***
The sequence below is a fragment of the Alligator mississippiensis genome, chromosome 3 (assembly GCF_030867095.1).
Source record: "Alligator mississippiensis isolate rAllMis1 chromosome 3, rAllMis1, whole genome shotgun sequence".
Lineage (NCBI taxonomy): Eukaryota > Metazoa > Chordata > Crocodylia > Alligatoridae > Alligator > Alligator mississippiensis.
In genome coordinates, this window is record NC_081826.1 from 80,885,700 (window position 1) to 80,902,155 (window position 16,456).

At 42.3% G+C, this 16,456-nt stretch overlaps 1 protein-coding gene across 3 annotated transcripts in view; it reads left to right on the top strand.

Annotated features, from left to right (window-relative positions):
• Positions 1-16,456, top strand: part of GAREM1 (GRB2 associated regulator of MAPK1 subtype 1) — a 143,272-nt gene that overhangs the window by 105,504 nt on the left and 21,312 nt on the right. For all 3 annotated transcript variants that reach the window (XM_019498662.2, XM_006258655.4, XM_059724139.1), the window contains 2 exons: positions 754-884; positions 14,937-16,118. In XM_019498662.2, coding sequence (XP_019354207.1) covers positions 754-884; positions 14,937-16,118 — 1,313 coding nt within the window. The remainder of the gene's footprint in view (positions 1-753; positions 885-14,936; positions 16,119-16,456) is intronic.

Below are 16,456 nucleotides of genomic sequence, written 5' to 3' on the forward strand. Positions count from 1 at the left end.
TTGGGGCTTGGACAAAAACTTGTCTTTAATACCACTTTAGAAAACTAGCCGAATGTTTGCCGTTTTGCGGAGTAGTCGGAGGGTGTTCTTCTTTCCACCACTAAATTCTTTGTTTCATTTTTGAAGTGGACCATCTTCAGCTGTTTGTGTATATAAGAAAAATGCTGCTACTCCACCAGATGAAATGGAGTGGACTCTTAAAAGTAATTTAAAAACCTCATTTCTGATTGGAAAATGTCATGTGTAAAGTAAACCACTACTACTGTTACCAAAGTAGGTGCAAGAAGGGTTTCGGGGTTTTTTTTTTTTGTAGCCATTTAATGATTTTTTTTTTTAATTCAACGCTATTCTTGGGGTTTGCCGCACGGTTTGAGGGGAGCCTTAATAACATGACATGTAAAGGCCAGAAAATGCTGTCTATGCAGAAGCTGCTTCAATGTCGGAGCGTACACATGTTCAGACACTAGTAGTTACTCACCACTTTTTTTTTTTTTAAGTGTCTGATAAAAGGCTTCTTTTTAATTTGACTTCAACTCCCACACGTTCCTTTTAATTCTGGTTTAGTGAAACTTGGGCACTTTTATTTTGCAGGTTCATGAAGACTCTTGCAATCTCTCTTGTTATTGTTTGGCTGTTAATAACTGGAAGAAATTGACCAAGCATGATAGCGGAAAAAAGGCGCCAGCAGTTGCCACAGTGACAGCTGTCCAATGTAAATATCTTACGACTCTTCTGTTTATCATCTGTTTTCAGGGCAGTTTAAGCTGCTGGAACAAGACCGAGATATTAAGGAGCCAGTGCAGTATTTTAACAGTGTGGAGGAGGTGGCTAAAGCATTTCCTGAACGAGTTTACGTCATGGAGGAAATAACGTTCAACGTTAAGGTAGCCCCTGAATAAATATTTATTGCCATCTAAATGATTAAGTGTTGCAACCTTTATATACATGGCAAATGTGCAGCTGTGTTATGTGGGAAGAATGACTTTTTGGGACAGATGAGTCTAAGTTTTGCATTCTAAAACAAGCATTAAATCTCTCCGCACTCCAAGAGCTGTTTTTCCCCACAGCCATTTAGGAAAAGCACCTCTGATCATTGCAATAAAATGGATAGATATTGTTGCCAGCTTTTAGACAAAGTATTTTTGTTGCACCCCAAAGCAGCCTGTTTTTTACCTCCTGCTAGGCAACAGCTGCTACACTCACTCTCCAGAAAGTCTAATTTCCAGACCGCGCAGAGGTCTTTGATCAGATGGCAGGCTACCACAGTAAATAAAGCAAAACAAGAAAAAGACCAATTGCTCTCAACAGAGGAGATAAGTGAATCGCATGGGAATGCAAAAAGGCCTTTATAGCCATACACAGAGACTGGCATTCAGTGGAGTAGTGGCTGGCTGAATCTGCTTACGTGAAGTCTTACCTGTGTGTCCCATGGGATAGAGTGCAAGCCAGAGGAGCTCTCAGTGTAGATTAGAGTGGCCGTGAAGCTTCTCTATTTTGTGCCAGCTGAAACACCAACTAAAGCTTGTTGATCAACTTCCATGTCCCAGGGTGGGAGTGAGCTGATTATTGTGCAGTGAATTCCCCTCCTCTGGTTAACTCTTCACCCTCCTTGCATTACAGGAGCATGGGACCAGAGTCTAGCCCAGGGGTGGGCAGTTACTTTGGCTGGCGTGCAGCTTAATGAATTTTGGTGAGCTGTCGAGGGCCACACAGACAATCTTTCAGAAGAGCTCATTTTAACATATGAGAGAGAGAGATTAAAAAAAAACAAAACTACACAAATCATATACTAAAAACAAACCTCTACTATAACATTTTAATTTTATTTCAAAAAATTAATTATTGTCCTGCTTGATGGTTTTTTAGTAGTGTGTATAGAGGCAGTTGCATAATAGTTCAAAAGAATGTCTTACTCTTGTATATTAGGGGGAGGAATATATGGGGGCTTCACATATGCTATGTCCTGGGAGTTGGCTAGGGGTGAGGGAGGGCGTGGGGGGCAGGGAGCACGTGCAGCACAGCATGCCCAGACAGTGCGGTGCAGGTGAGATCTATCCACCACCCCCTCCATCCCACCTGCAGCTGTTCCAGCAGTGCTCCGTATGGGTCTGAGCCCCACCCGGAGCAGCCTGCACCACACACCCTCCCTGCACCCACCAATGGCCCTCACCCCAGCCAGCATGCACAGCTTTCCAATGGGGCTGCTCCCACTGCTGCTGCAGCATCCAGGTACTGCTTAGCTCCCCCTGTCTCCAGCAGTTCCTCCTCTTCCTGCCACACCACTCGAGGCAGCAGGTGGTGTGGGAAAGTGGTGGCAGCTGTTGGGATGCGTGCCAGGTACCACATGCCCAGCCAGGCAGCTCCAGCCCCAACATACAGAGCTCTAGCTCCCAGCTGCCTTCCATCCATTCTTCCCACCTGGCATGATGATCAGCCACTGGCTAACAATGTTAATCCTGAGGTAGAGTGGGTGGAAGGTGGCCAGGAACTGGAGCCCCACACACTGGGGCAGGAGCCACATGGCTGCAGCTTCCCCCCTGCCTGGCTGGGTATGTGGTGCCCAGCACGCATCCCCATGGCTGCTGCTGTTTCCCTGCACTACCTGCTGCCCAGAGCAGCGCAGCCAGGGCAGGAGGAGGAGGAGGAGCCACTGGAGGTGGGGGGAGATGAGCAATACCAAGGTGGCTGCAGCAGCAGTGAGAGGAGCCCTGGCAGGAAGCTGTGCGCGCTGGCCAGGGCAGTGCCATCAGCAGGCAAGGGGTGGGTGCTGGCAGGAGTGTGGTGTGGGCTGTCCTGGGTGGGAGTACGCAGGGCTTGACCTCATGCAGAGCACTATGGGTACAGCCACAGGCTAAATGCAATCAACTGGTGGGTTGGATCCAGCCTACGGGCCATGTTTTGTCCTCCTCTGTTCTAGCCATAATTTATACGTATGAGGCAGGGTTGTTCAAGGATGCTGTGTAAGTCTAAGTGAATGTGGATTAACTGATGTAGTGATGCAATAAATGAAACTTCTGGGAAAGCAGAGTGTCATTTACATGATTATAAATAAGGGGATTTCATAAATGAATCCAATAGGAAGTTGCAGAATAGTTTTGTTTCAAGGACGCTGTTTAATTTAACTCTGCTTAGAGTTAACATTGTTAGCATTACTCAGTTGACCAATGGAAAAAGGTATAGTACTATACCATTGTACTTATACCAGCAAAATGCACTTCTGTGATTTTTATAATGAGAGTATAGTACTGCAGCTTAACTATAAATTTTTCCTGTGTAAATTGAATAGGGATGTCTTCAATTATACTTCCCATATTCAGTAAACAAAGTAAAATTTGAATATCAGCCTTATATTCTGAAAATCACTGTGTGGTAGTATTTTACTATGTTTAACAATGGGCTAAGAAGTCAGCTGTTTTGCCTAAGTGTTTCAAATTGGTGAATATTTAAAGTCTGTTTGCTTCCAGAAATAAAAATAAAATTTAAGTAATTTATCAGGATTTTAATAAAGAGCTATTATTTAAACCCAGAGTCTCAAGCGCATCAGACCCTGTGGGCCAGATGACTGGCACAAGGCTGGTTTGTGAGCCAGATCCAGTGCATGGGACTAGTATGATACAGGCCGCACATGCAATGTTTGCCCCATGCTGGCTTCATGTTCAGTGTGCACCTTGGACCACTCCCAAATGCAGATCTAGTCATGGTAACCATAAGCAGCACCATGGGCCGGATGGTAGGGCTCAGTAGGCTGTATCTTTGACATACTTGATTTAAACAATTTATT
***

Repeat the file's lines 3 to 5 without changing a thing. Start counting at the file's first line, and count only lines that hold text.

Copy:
Lineage (NCBI taxonomy): Eukaryota > Metazoa > Chordata > Crocodylia > Alligatoridae > Alligator > Alligator mississippiensis.
In genome coordinates, this window is record NC_081826.1 from 80,885,700 (window position 1) to 80,902,155 (window position 16,456).

At 42.3% G+C, this 16,456-nt stretch overlaps 1 protein-coding gene across 3 annotated transcripts in view; it reads left to right on the top strand.